The Boa system in this boot works so well and is so easy to use that it's no sweat to pop out the fasteners at the end of each run to let my feet chill and then quickly and easily tighten everything up when I'm ready to roll at the top of the run. I did replace the stock foot liners/beds with some aftermarket ones, but I don't have a comparison b/c I did that right away.
Anyway, I love this boot. For my style of riding it's perfect. I've had zero things go wrong with it, and the break-in has maintained its stiffness. The only reason I haven't given it five stars is I feel like a three Boa system would make it perfect to better control the top, bottom, AND heel.
Responsive, but worried about Longevity
Unique inner-lining adjustability
BOA locks in the heel
Initial discomfort/pain when riding
Early wear on binding contact points
I've mostly been riding Burton boots and wanted to try something different with the K2s. I was looking for a slightly stiffer/more responsive boot than my Burton Rulers, and was interested in trying out the BOA system. A local shop rep recommended these. These felt much stiffer than my old Rulers. I actually need to get used to how different the response feels, especially when engaging the toe edge.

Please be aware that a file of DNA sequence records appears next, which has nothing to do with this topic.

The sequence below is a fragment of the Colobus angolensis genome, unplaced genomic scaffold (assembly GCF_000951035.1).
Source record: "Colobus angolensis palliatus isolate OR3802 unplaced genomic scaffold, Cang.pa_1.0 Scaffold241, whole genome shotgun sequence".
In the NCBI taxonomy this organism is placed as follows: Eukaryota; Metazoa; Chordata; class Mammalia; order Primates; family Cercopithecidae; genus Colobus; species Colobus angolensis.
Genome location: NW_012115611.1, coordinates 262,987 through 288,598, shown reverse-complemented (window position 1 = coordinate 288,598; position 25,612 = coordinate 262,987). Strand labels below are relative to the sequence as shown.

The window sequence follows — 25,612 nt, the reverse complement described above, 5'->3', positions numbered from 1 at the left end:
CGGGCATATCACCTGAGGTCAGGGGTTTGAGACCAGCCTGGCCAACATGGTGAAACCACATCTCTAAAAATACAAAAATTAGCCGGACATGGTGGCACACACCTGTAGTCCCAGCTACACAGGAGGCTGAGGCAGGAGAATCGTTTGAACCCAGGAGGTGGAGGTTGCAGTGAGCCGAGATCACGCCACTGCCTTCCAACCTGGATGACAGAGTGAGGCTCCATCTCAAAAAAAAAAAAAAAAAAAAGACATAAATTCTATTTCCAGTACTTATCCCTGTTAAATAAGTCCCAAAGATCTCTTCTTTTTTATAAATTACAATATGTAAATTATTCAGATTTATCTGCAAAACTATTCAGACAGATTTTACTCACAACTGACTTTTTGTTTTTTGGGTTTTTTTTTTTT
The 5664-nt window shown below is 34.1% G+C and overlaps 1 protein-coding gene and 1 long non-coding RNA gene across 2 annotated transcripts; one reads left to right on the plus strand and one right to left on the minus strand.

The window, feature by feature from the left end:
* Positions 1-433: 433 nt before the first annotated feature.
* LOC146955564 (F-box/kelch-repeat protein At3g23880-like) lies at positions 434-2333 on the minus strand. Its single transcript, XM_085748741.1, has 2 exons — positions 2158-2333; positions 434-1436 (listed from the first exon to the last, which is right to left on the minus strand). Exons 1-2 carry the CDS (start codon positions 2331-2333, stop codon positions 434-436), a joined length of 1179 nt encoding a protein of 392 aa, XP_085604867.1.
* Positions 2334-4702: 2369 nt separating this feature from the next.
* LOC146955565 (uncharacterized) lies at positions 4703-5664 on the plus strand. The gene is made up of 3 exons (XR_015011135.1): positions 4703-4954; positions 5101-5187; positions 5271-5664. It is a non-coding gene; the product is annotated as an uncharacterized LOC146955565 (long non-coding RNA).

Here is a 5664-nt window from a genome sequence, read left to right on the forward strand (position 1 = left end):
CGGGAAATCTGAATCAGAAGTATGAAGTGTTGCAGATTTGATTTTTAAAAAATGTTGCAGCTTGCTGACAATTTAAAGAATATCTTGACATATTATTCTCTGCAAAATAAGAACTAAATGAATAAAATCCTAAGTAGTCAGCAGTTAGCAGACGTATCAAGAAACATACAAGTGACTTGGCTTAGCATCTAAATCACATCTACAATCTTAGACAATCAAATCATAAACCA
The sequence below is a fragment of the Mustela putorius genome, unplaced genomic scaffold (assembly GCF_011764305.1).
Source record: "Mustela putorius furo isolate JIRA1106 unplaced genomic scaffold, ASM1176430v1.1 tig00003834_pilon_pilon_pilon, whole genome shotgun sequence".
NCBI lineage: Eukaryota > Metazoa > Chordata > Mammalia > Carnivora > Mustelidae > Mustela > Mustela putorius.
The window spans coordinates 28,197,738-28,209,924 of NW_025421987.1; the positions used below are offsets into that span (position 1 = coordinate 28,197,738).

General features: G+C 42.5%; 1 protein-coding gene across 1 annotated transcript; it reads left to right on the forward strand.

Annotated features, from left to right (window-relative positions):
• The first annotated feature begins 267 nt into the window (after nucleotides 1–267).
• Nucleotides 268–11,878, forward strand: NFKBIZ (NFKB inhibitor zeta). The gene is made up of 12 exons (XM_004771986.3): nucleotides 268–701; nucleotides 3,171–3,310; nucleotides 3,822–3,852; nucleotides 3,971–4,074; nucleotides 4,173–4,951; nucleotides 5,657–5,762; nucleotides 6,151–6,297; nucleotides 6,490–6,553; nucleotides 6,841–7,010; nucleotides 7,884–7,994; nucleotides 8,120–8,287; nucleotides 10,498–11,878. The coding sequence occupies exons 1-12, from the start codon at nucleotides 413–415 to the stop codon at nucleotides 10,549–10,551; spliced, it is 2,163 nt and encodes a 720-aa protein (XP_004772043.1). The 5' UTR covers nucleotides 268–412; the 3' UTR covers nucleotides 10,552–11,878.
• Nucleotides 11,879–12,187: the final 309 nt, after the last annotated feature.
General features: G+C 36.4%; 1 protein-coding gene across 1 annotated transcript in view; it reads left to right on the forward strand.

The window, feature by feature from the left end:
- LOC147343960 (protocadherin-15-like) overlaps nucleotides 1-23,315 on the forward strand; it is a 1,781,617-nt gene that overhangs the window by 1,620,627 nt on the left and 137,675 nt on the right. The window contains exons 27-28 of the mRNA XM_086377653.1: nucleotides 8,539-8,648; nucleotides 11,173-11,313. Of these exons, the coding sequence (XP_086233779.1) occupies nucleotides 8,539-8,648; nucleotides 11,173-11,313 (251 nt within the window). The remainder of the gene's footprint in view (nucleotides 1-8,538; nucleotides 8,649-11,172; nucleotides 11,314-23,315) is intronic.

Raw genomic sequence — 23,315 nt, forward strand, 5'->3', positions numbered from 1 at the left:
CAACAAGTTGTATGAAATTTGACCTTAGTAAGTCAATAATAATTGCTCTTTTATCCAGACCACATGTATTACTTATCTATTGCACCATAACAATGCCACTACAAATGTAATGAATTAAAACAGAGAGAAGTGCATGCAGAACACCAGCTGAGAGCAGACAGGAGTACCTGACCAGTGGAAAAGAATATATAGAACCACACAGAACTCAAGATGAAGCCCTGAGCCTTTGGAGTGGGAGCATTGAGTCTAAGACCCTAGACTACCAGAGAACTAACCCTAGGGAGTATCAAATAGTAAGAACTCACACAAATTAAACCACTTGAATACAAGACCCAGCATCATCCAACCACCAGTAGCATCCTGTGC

While these boots were very comfortable when trying them on in the store, my first day of riding led to some serious foot pain and numbness in my toes. I haven't had the liners molded though, so I might just need to give it a few more days to let them break-in.
I like that the inner lining is adjustable via the BOA, rather than having a separate pull-and-lock tightener.
My issue is with the durability of the outer shell. After a single day of riding, there is a nice little hole worn in the back of the boot where it makes contact with my binding. I tried to bring them back for a warranty replacement, but the manager told me that K2 would consider this "normal wear-and-tear" and that he couldn't help me. This is not an issue I'm used to seeing. I've put 50+ days on my Rulers and haven't noticed any holes or tearing on the binding contact points. To have this happen on my first day of using them is disappointing.
Finally, there isn't a whole lot of footprint reduction with these compared with the Burtons. I wear a size 11 and am definitely getting some toe-overhang.
For me, the pros don't outweigh the cons. I'll ride these for the rest of the season and hopefully the comfort gets better as they break-in, but I'm worried about the longevity of the outer shell. So far I've only had 1 day in these boots, so I'll have to update this review when I get more time in.